A promising wheelchair tennis player, from the same generation as Manami Tanaka and Momoko Otani. Selected to be part of the Japan national team for this year’s World Team Cup. Began playing wheelchair tennis at 19 years old, and competed in the Masters for the first time in 2016, at 21 years old.

“I think next year is when everyone will start vying for the points needed to qualify for the Tokyo Paralympics, so this year my goal was to just up the general standards for my tennis, and focus more on putting in the practice instead of playing in matches. I also made sure to compete in lower-tier tournaments and rack up wins so that I don’t get into the habit of losing.”

January 2, 1995 (23 years old) / From Saitama Prefecture / Functional impairment of both legs due to a congenital disease

Shiori Funamizu – “I was able to become the No. 1 junior player, which was my wish for so long”

No. 24 World Ranking / No. 1 Junior Ranking
Competed as part of the Japan junior national team at the 2016 World Team Cup. This year, became No. 1 in the junior world rankings despite also studying for university entrance exams. Currently the most highly anticipated wheelchair tennis player in Japan.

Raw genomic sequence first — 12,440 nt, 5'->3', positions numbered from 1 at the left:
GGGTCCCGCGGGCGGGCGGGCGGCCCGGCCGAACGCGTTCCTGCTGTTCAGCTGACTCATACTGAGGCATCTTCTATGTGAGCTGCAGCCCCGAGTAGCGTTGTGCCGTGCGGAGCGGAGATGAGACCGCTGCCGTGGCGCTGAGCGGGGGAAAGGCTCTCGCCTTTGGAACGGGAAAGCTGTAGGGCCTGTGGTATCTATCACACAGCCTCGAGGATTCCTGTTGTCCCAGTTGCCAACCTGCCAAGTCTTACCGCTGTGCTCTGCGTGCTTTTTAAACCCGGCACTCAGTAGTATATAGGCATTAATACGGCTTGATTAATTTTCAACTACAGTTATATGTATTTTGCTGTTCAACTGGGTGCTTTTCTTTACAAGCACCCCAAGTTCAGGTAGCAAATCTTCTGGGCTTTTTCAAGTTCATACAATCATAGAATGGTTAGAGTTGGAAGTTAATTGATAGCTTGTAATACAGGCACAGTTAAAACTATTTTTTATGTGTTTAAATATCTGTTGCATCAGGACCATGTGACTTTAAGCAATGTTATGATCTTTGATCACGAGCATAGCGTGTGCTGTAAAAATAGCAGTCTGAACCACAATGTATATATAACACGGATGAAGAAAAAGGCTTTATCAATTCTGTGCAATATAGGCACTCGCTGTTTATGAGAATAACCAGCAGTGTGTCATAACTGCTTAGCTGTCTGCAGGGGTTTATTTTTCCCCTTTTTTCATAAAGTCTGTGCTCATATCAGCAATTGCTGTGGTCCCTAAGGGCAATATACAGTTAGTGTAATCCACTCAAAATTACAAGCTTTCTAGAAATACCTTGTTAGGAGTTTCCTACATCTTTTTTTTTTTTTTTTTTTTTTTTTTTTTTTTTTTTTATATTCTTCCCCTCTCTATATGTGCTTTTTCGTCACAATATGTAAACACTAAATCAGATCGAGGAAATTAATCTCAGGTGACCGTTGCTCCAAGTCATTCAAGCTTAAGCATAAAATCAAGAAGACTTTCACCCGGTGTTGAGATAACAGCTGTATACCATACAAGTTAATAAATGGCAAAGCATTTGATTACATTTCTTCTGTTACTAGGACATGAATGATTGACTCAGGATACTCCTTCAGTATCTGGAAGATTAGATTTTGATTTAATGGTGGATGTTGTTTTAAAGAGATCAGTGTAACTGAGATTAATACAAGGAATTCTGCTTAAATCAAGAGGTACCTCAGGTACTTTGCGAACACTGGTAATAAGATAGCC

“It was a hard year, having to balance tennis with studying for my entrance exams, but I’m glad I was able to fulfill the goal I set out when I first began wheelchair tennis—to become No. 1 in the junior rankings. After I enter university I’ll prioritize my academics and try to balance it with tennis as much as possible, and see if I can make it into the Tokyo Paralympics.”

Born November 8, 2000 (18 years old) / From Chiba Prefecture / Spinal cord injury due to an accident while exercising

Kanako Domori – “I’m currently working towards a more aggressive style of tennis”

No. 23 World Ranking
Competed in the Beijing 2004 Paralympics, the London 2012 Paralympics, and the Rio 2016 Paralympics. Long-time wheelchair tennis player who is a regular at the Masters. Has also competed many times at the World Team Cup, etc. as part of the Japan national team.

“I’ve gotten to be somewhat of a long-timer, but this year I decided to change up my forms and movements and try to play a more modern style of tennis. With the Masters I don’t have to worry about points [for the rankings], so it’s a good place to test out what I’ve been practicing.”